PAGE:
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Positive Options for Living with LupusSelf-Help and Treatment
By Philippa Pigache
Hunter House Inc., PublishersCopyright © 2006 Philippa Pigache
All right reserved.
Chapter OneRecognizing Lupus
First thing in the morning you peer into the mirror and notice a bright-red rash. From the bridge of your nose it spreads in the shape of a butterfly across both cheeks. If you had spent the previous day unprotected in bright sunlight, you might wonder if you had a sunburn, but most probably you would think, "Heavens! I've caught something. Was it something I ate?"
That's the thing about skin. It is the largest organ of the body and, being on the outside, it is extremely noticeable. As teenagers we subjected every pimple, lump, or blemish to minute examination, and each one filled us with anxiety. As adults we learn to take the odd spot, bruise, or wrinkle in stride, but a rash is different. Perhaps it is our recollection of childhood ailments such as measles or chickenpox; perhaps it is the association between rash and eating or touching something dangerous; perhaps it is even a dim folk memory of historic but fatal epidemics like smallpox or the plague. Either way, we know, almost instinctively, that a rash is a sign of something wrong. If it's on your face you can't ignore it. If it sticks around for some daysyou will almost certainly take it to the doctor.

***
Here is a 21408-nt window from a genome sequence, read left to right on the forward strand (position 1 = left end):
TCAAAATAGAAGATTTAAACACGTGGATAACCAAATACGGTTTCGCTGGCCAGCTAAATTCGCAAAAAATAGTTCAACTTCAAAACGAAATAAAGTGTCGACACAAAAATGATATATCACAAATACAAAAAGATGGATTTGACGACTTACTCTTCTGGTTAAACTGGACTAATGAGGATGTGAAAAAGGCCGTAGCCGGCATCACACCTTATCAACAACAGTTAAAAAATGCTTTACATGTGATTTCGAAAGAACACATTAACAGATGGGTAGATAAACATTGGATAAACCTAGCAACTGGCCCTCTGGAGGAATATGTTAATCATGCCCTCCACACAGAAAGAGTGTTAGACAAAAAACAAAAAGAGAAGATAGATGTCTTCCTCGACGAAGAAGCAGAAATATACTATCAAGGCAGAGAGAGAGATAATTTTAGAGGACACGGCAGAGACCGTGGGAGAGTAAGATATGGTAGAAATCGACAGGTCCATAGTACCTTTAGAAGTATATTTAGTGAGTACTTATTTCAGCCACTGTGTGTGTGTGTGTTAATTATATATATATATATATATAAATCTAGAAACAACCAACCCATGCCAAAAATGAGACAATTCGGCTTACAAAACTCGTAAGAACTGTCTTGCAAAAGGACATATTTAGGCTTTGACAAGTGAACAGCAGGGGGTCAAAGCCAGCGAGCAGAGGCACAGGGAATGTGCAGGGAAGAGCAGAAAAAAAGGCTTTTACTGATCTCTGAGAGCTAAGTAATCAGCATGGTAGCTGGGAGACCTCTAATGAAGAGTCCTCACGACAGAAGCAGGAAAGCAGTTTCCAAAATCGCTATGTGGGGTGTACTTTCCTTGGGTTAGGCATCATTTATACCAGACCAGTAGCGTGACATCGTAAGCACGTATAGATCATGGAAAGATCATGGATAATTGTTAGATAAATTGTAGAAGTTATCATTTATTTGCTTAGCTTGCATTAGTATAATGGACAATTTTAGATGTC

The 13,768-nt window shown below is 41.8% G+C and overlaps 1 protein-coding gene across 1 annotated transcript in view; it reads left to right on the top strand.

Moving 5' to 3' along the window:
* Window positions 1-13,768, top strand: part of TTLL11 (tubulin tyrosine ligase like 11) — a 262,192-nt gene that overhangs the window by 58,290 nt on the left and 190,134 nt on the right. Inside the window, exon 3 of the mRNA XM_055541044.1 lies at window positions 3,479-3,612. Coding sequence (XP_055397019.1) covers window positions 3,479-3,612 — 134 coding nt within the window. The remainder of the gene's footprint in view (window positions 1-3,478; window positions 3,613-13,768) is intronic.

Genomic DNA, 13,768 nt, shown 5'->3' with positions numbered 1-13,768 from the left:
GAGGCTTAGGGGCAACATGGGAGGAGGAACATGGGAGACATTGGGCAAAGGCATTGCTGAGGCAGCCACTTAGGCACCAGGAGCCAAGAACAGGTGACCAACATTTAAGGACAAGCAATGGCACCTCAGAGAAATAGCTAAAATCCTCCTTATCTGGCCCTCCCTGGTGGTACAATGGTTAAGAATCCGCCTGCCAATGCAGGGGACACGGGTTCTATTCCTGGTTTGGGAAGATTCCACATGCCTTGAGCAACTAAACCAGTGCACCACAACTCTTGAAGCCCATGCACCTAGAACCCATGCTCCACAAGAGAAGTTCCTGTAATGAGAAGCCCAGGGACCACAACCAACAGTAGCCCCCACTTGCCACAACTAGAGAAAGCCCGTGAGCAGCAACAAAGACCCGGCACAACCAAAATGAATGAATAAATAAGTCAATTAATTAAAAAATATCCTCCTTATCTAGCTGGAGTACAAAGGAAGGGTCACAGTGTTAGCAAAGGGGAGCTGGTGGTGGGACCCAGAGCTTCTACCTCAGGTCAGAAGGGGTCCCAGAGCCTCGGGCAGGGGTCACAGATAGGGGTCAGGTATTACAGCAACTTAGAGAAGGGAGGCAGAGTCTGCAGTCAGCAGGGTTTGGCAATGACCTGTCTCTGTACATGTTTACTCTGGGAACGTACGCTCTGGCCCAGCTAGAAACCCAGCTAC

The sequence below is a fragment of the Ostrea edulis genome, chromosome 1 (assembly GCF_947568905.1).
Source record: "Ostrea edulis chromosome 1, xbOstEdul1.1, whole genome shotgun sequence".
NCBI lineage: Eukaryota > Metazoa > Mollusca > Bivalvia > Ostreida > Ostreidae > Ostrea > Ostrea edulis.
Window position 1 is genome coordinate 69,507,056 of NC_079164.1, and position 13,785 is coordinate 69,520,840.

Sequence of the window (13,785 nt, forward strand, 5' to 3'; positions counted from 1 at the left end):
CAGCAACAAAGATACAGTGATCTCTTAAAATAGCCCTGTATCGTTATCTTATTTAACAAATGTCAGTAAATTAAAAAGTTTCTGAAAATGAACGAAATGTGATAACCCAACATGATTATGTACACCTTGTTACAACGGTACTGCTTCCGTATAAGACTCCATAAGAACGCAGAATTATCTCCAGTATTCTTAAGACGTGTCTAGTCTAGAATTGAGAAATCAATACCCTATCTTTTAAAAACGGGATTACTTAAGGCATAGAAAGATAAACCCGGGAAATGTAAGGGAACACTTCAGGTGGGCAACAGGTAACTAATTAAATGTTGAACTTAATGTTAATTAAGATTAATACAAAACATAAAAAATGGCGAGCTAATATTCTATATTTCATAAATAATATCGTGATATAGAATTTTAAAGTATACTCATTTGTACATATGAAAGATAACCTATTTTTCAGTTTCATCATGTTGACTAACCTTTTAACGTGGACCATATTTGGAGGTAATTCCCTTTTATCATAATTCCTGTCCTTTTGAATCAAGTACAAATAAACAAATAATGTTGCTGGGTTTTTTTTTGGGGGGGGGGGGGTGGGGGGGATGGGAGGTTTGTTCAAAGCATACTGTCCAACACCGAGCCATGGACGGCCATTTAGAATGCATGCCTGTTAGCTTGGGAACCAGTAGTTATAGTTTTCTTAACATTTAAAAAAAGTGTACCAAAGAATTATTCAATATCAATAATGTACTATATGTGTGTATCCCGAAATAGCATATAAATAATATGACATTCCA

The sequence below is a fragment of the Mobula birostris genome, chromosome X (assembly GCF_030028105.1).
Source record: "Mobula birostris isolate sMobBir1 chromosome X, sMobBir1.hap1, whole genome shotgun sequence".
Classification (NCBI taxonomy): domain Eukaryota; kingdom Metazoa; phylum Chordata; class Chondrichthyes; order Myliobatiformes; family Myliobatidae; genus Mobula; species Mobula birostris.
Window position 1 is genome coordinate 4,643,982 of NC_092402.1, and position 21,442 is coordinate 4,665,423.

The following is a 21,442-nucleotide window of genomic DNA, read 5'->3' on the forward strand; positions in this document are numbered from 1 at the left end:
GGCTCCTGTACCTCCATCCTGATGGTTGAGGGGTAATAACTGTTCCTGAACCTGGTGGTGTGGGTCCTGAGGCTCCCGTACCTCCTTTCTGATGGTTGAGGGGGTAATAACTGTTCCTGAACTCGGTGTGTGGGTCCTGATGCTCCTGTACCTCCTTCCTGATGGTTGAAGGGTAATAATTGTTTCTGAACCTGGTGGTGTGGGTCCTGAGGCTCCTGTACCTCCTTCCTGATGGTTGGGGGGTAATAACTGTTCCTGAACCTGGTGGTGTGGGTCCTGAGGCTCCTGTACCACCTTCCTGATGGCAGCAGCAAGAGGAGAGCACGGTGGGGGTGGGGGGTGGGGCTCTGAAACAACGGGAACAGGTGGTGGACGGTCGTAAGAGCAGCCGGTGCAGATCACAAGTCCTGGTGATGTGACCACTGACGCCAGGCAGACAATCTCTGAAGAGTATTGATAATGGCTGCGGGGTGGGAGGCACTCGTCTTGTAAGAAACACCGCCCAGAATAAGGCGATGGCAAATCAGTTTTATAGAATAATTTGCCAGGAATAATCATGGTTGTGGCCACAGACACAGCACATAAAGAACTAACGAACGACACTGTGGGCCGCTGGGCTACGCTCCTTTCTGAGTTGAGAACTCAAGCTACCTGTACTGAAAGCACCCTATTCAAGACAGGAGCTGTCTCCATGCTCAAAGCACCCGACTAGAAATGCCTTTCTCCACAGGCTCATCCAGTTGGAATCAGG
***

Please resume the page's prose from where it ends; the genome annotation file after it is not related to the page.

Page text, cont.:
This is why the oldest recognized symptom of lupus is a rash. Other symptoms may be explained away, ignored, or not recognized as being part of an illness, but a rash on the face merits attention.
The Multiple Personalities of Lupus
Like the butterfly, lupus has more than one incarnation. Suppose that instead of a rash you wake in the morning with inexplicable fever, headache, or fatigue. Suppose every joint and muscle in your body seems to ache. Suppose your eyes are dry and scratchy or your hair comes out in clumps on your comb. Suppose your ankles get puffy, or that you become so depressed you feel life is hardly worth living. Would you conclude that you had something serious? Would you think it worth bothering the doctor about? Or would you decide that you were a bit run down or starting a cold, and take a few days off in the hope that it might all blow over?
This is why the multiple manifestations of lupus took so long to become recognized. Lupus is systemic-that is, it affects many organs throughout the body-and lupus is chronic: It comes and goes. Left untreated it may afflict you for days or weeks but then may inexplicably clear up and leave you in peace for months or even years. At first there is no permanent damage; your body temperature goes down, your skin clears, the aches and pains go away, and your hair grows back in. There may be clues that all is not well-the rash may flare up if you are out in the sun; other symptoms may recur if you eat certain foods or go through a period of stress. You begin to notice that your body has started reacting to things that didn't bother it before. But it is perfectly possible to live with the wolf known as lupus for years without being aware of it.